Graham County, AZ History and Commentary


As we celebrate Arizona's hundred-year anniversary of statehood this year, it's probable the majority of its citizens in 1912 were breathing a sigh of relief. The Territory had finally gained admittance to the Union, despite its violent past history. Statehood meant a new beginning. The death penalty would be repealed in four years. Many thought, "we were finally civilized" and hoped there would never be the likes of another OK Corral Street Fight again. But, in 1918 there would be an incredible shoot-out deadlier than the 1881 Tombstone gunfight. In this one, unlike the Tombstone fight, the lawmen would get the worst of it. The Power Cabin Shoot-Out would divide public opinion, and still does. It would also change Arizona law forever.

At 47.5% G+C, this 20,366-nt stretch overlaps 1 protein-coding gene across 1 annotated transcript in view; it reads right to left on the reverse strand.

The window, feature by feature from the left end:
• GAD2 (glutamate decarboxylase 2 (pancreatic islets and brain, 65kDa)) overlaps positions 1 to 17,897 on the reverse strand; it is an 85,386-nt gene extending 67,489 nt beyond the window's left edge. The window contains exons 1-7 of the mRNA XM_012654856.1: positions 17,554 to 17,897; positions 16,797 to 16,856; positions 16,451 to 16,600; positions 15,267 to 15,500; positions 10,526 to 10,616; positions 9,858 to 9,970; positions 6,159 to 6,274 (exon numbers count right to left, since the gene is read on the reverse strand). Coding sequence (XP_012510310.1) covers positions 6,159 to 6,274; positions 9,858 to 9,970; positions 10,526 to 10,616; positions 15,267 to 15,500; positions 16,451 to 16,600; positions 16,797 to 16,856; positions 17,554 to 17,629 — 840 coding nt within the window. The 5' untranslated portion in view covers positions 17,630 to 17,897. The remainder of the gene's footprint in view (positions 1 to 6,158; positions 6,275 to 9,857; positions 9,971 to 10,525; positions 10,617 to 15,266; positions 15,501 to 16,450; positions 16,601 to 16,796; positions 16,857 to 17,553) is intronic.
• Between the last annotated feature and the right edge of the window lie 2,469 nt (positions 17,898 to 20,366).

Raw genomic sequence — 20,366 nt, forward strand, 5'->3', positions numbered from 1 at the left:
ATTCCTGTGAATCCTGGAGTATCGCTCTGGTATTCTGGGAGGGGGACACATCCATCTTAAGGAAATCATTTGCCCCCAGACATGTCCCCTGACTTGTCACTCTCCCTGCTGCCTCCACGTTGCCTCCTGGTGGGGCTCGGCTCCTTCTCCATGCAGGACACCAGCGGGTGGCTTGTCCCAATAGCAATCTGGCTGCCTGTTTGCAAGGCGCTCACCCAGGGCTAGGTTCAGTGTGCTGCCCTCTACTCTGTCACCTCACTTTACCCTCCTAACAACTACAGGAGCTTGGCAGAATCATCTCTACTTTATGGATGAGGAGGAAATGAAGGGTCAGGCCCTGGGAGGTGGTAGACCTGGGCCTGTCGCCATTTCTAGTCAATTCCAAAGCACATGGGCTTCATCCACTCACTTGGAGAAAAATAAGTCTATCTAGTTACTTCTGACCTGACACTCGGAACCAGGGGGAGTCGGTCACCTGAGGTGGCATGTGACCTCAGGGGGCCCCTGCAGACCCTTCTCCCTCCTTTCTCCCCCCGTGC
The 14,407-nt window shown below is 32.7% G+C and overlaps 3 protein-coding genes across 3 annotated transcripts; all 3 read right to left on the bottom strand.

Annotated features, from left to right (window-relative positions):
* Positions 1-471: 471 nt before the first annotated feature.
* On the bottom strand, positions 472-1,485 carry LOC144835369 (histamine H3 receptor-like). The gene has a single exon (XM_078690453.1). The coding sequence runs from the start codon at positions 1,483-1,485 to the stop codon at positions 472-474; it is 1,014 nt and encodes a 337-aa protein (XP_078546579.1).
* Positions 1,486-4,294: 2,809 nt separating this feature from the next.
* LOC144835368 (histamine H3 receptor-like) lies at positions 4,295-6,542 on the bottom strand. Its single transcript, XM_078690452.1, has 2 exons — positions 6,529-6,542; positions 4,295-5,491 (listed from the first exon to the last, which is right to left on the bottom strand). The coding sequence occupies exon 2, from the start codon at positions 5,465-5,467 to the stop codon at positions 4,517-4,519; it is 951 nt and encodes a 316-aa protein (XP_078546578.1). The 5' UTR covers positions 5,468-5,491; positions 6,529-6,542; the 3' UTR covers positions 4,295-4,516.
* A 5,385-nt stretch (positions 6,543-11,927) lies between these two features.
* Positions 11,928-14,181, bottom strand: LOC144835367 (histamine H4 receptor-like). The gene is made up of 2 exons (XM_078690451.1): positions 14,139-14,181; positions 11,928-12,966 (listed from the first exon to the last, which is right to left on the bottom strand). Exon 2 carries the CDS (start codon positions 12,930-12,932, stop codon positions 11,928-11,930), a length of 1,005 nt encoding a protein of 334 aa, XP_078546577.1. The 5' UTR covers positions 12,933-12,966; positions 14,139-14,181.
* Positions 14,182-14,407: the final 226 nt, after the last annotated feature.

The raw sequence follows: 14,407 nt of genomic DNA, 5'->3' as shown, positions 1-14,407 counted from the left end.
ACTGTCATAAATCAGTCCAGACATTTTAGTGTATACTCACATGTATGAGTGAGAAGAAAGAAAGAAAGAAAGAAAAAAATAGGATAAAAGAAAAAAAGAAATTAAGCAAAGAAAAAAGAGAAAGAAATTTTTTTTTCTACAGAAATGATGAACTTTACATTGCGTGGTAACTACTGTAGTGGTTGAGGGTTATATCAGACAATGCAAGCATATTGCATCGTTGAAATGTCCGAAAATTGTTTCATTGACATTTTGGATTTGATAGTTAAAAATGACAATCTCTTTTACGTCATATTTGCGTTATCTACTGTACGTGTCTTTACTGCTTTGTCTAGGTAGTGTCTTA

This shoot-out was a real Arizona tragedy for in the end there were no winners, only long term suffering for both sides. It took place in Graham County on February 10, 1918 in isolated Kielberg Canyon in the Galiuro Mountains, some seventy miles southwest of Safford which was the county seat. In the summer of 1917, America was at war in Europe. Young men from Arizona were registering for the draft and being sent to the front. Pancho Villa was rampaging through Mexico and after the raid on Columbus, New Mexico, tensions were high along Arizona's southeastern border. Since 1915 the state-imposed Prohibition of illegal alcohol now seemed to take a back seat, even in Mormon dominated Graham County. In Arizona, patriotism had dramatically increased. Local newspapers, hysterically, wrote of German sympathizers in the state. The Industrial Workers of the World, a socialist labor union opposed to the war, loomed large in southern Arizona mines. Union members, known as Wobblies, threatened to halt production of copper essential to the war effort. Violence exploded in Bisbee with the deportation of 1,200 alleged Wobblies.